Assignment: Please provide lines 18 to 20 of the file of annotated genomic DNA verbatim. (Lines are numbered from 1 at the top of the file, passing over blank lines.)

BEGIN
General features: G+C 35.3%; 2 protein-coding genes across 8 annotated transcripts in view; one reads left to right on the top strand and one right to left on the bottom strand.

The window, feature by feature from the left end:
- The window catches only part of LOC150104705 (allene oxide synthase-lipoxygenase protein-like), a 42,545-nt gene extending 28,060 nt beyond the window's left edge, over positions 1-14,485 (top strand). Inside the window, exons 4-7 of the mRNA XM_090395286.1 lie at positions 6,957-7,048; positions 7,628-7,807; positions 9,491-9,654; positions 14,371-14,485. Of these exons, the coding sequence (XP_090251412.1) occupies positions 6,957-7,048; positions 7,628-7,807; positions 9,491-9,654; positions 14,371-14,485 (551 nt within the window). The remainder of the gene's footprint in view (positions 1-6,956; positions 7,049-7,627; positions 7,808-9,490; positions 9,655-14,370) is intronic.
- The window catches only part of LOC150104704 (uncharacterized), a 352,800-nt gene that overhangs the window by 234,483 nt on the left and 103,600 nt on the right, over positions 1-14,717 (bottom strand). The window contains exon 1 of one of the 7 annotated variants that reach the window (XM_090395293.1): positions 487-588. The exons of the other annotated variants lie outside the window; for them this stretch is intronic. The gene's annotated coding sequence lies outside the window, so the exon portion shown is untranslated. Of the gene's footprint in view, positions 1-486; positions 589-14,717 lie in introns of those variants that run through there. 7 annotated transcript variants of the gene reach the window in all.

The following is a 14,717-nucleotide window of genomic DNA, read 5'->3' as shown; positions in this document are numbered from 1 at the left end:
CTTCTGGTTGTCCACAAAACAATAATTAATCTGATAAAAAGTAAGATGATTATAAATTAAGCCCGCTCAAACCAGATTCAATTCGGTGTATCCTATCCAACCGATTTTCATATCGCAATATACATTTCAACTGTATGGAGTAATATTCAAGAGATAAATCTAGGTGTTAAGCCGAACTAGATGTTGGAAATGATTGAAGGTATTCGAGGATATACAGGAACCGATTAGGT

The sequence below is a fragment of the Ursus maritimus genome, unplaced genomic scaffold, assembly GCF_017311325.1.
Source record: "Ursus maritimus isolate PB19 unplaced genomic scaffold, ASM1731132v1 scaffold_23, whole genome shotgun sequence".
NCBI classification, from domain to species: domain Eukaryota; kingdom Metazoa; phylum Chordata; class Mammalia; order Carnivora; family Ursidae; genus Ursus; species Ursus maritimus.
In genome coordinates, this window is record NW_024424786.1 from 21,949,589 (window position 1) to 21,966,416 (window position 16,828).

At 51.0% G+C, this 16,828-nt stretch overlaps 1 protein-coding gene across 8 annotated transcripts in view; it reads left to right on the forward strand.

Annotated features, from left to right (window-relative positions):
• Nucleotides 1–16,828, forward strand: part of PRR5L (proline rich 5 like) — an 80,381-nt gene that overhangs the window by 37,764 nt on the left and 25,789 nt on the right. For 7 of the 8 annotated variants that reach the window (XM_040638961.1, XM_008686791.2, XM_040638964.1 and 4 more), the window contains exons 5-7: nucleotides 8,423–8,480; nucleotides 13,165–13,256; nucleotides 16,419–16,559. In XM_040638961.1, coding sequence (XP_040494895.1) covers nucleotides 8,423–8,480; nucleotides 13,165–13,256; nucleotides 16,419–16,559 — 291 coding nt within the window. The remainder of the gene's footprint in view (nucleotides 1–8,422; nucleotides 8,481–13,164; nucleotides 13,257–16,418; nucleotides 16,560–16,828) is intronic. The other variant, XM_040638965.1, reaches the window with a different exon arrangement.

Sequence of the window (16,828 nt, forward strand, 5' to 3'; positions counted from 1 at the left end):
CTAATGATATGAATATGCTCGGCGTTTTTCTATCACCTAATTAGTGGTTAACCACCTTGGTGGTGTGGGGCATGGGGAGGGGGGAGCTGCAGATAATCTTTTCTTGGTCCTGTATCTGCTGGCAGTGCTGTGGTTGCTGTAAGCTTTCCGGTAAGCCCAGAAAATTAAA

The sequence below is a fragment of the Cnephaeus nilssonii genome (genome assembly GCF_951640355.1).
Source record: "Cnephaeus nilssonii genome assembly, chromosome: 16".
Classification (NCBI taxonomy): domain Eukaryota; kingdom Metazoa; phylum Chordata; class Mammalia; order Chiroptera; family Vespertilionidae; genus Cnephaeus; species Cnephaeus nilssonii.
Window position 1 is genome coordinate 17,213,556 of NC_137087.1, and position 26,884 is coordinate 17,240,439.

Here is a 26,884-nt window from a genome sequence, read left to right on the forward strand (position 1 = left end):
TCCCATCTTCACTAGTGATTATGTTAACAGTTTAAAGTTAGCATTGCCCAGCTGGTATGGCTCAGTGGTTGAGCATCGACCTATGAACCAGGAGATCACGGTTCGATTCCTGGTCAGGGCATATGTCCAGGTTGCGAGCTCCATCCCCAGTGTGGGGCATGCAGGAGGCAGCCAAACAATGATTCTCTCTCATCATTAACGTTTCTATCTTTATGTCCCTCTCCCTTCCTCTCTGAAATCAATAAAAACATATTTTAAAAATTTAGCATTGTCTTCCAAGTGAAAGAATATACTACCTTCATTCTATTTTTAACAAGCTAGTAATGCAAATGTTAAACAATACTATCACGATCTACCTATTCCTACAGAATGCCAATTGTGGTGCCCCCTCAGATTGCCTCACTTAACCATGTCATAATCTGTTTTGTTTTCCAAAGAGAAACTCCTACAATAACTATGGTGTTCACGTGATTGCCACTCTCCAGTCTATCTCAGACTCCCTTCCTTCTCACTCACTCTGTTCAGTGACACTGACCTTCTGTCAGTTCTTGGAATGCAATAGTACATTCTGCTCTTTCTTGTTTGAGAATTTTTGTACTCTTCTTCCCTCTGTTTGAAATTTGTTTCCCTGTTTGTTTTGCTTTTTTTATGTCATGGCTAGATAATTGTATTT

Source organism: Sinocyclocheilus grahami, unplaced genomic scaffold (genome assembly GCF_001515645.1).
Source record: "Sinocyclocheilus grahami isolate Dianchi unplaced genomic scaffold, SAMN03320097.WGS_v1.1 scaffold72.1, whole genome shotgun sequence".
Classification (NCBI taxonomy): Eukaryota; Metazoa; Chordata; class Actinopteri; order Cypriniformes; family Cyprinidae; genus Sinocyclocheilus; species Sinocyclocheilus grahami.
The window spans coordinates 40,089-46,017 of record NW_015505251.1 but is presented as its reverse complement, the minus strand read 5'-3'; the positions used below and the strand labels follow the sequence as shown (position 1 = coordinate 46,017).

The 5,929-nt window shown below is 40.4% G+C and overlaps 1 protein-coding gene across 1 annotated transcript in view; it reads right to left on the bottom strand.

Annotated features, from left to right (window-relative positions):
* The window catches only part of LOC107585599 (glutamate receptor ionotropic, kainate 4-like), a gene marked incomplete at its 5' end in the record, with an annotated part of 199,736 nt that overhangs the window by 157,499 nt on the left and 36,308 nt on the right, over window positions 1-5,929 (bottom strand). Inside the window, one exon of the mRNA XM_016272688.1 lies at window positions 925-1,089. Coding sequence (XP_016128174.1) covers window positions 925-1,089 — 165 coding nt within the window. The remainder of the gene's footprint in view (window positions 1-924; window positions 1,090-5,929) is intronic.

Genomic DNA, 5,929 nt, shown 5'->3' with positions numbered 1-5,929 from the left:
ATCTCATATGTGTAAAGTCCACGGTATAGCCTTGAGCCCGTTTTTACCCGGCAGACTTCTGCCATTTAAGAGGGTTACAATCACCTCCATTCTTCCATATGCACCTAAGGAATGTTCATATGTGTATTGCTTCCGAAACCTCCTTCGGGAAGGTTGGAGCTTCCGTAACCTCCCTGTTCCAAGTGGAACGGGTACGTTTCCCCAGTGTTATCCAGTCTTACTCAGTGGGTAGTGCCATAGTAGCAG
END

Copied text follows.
Classification (NCBI taxonomy): domain Eukaryota; kingdom Metazoa; phylum Chordata; class Mammalia; order Chiroptera; family Vespertilionidae; genus Cnephaeus; species Cnephaeus nilssonii.
Window position 1 is genome coordinate 17,213,556 of NC_137087.1, and position 26,884 is coordinate 17,240,439.

Here is a 26,884-nt window from a genome sequence, read left to right on the forward strand (position 1 = left end):